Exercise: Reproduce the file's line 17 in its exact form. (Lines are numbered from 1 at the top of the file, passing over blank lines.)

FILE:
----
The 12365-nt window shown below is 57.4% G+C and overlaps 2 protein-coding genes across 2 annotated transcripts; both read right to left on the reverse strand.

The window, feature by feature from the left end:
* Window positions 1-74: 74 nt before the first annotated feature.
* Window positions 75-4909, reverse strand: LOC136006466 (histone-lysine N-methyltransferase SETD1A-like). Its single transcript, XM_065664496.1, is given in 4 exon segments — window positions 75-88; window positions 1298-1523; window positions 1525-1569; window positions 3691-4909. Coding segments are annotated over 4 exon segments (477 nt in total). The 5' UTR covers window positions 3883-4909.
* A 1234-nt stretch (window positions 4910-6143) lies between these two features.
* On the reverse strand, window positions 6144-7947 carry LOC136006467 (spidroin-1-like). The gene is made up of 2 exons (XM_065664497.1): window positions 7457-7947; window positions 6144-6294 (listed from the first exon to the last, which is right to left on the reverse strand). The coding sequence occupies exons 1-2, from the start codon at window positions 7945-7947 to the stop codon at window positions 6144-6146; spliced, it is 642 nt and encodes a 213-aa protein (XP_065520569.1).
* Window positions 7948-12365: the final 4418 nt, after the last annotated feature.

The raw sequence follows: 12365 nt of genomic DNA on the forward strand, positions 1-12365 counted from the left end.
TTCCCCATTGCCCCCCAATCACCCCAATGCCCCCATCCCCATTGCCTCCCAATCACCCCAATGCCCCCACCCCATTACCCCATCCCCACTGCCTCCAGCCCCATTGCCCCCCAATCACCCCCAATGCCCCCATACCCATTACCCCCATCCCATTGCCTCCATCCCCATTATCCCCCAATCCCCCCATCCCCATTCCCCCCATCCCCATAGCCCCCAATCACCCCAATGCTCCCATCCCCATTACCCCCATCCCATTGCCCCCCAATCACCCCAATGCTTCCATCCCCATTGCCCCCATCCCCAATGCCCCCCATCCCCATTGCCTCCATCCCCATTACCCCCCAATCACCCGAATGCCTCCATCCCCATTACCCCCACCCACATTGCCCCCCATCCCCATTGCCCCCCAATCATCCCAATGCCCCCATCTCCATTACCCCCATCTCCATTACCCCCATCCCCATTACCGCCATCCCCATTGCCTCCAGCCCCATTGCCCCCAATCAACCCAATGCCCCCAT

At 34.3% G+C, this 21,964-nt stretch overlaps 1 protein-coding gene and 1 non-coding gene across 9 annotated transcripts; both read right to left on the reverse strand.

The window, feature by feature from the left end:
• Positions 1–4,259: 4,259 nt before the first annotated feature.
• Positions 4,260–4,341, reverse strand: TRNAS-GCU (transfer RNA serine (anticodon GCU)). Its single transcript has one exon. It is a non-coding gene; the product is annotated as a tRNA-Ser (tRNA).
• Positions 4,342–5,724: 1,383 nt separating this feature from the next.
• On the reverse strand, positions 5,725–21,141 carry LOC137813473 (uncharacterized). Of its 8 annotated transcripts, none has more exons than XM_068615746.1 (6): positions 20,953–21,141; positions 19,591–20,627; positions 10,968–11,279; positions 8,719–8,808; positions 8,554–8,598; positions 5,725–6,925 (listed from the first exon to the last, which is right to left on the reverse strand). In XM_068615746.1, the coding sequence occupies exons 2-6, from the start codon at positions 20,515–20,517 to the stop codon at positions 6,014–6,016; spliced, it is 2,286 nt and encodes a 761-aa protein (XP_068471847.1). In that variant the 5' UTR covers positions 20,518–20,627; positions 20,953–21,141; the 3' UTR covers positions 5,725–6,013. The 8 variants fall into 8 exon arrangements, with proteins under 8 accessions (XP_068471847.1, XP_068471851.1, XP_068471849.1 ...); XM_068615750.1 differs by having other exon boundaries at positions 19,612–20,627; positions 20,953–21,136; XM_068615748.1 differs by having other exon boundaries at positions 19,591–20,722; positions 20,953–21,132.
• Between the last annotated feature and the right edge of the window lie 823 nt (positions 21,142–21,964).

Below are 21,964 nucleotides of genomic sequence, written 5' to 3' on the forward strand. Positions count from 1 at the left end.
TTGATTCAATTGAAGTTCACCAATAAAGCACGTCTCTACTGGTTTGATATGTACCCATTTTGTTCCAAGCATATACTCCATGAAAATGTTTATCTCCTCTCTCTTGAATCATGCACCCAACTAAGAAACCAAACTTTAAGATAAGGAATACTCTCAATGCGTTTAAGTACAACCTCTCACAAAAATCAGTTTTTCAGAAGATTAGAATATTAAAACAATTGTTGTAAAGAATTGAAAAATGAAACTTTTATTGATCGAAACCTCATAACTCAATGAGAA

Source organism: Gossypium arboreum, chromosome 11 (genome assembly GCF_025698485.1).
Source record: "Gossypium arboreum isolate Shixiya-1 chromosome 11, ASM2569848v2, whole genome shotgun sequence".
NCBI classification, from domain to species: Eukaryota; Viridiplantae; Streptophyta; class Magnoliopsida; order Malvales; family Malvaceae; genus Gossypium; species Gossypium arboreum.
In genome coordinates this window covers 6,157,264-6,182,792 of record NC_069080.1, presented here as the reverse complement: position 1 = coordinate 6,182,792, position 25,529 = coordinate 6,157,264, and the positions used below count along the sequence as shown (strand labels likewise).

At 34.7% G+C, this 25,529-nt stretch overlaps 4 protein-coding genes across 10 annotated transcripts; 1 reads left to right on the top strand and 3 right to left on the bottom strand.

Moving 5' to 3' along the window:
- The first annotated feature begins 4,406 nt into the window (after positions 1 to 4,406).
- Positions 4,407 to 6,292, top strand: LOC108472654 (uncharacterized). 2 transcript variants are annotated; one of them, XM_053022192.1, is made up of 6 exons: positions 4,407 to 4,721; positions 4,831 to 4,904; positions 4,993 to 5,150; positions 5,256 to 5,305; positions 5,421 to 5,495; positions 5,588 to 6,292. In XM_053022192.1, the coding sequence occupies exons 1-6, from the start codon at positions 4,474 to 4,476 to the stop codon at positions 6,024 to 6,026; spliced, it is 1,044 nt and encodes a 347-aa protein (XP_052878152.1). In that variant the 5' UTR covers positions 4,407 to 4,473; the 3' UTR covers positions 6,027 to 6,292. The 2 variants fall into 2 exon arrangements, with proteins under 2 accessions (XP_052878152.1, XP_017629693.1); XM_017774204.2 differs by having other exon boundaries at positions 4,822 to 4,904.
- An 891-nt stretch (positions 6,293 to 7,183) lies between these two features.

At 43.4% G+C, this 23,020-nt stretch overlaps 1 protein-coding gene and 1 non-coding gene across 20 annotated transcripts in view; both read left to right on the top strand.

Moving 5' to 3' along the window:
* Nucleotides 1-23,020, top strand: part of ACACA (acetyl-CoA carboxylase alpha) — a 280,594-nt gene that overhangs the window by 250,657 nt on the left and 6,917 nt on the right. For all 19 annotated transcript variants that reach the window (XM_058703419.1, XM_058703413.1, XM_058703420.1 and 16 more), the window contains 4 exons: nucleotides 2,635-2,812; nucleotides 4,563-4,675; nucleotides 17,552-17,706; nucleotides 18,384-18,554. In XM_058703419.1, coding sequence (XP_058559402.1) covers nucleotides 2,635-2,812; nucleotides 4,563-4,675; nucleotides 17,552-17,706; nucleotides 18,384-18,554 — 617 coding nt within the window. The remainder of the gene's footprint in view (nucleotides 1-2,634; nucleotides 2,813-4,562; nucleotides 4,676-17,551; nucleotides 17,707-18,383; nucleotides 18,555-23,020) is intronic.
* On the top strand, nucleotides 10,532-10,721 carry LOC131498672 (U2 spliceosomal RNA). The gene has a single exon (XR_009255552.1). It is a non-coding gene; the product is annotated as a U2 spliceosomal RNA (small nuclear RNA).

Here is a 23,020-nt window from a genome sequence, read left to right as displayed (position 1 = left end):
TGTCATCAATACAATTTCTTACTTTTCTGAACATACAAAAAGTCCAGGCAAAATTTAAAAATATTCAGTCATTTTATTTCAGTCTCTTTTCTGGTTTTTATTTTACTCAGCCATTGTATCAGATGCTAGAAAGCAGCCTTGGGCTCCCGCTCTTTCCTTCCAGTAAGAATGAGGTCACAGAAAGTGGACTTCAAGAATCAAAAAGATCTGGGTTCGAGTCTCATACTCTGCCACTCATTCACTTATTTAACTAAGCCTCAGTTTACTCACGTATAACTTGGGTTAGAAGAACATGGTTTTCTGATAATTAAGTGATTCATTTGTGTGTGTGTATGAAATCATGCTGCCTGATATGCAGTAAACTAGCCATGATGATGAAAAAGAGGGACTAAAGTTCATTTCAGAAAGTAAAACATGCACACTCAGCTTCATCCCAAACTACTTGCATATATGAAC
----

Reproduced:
Below are 21,964 nucleotides of genomic sequence, written 5' to 3' on the forward strand. Positions count from 1 at the left end.